Want your kids to stop bickering with you over their impossibly different temperature preferences every waking second of the day? Easy peasy.
Pair your mini-split system with smart thermometers that can be controlled remotely and provide automatic climate control based on time and/or temperature, and you’ll have the most comfortable, energy efficient house on the block. 💁♀️
Simple Installation and Maintenance 🛠️
Mini-splits are generally easy to install. The installation of central HVAC systems can be pretty labor intensive and invasive, especially if you are getting new ductwork put in as well.
Mini-split systems are small, and the indoor units are just wall or ceiling-mounted. Some models even function like space heaters and can just go right on the floor.
A hole does need to be drilled through an outside wall of your house for the pipes carrying refrigerant between the outdoor and indoor units, but it is usually pretty small, with only a three-inch diameter. No need to gut your house or put your life on hold for a big renovation. Phew. 😮💨
Mini-splits are also low maintenance, especially compared to natural gas furnaces. Natural gas furnaces should be regularly serviced to ensure that they are operating safely (what with the risk of… ya know… explosions and all that). Because mini-splits are electric, they need about as much maintenance as your microwave. Which is to say: not a lot.
The Disadvantages of Mini-Splits ❌
As we’ve already discussed, mini-splits are pretty rad, but they do have a few drawbacks.
Cost… Per usual. 🙄
Sigh… the ever-present con of all things good.
Mini-splits are typically between $1500-$5000, including installation (though some estimates put the upper limit closer to $10,000).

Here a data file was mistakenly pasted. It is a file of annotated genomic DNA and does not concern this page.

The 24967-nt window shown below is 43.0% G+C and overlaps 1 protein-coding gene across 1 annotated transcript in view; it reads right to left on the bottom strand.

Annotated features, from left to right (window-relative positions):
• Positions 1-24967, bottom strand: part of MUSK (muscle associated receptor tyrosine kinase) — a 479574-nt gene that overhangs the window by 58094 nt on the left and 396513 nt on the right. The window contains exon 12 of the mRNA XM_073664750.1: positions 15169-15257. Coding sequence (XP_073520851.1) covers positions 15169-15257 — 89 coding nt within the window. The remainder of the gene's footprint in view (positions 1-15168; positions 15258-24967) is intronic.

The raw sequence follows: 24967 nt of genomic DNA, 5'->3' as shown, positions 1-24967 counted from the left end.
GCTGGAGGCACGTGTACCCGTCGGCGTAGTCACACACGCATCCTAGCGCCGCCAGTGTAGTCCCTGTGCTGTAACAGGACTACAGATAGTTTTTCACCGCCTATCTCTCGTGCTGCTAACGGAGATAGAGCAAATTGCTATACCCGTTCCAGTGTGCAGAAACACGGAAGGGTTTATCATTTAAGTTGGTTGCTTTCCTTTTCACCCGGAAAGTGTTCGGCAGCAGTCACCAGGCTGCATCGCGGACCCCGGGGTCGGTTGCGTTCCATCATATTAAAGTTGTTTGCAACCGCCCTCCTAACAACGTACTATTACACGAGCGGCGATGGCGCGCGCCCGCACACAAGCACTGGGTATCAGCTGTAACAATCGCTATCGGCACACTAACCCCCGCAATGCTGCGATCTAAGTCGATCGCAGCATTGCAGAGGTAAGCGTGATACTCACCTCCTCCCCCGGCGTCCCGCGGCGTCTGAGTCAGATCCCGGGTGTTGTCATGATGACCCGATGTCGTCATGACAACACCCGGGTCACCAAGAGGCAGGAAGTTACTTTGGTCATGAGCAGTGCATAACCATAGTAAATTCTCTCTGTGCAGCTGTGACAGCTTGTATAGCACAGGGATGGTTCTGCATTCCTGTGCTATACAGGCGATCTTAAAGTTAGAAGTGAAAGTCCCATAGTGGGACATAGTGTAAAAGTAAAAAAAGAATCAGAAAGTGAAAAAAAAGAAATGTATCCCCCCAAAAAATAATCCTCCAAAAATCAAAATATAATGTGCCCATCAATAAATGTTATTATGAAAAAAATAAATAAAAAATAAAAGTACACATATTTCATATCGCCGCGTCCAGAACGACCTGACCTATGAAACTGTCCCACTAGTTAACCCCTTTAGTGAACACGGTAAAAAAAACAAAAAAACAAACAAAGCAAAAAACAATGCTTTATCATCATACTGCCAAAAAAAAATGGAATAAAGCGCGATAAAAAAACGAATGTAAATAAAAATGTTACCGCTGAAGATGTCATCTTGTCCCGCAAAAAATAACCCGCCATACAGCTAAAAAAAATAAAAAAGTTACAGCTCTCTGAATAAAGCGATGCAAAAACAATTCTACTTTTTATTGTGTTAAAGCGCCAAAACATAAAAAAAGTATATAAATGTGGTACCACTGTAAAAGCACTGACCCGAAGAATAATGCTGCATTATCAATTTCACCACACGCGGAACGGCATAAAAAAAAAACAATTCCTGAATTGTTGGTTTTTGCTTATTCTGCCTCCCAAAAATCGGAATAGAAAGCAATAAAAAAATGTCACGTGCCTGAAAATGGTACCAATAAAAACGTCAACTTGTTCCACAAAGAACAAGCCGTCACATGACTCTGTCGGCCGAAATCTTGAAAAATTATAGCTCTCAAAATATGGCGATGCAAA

This actually puts mini-splits on the lower end of the price range for heat pumps, and for HVAC systems in general. The catch is that the total cost goes up for every additional indoor unit you install.
If you live in a small house and only anticipate needing one or two indoor units, a mini-split system might end up being a total steal. But, if you live in a bigger house, a mini-split system will likely end up costing you more than a centralized heat pump.
That upfront cost can definitely feel daunting, but keep in mind:
💸 A heat pump is an investment, and because of how energy-efficient mini-splits are, you’re likely going to make the initial cost pretty quickly (relative to the lifetime of the system). In the long run, you’ll save more than you spent at the outset.
🧊 Mini-splits can heat AND cool; if you compare the cost of a mini-split system to a new furnace/AC combo, the mini-split system wins hands down. The initial costs are comparable, and mini-splits offer long term savings that traditional systems just don’t.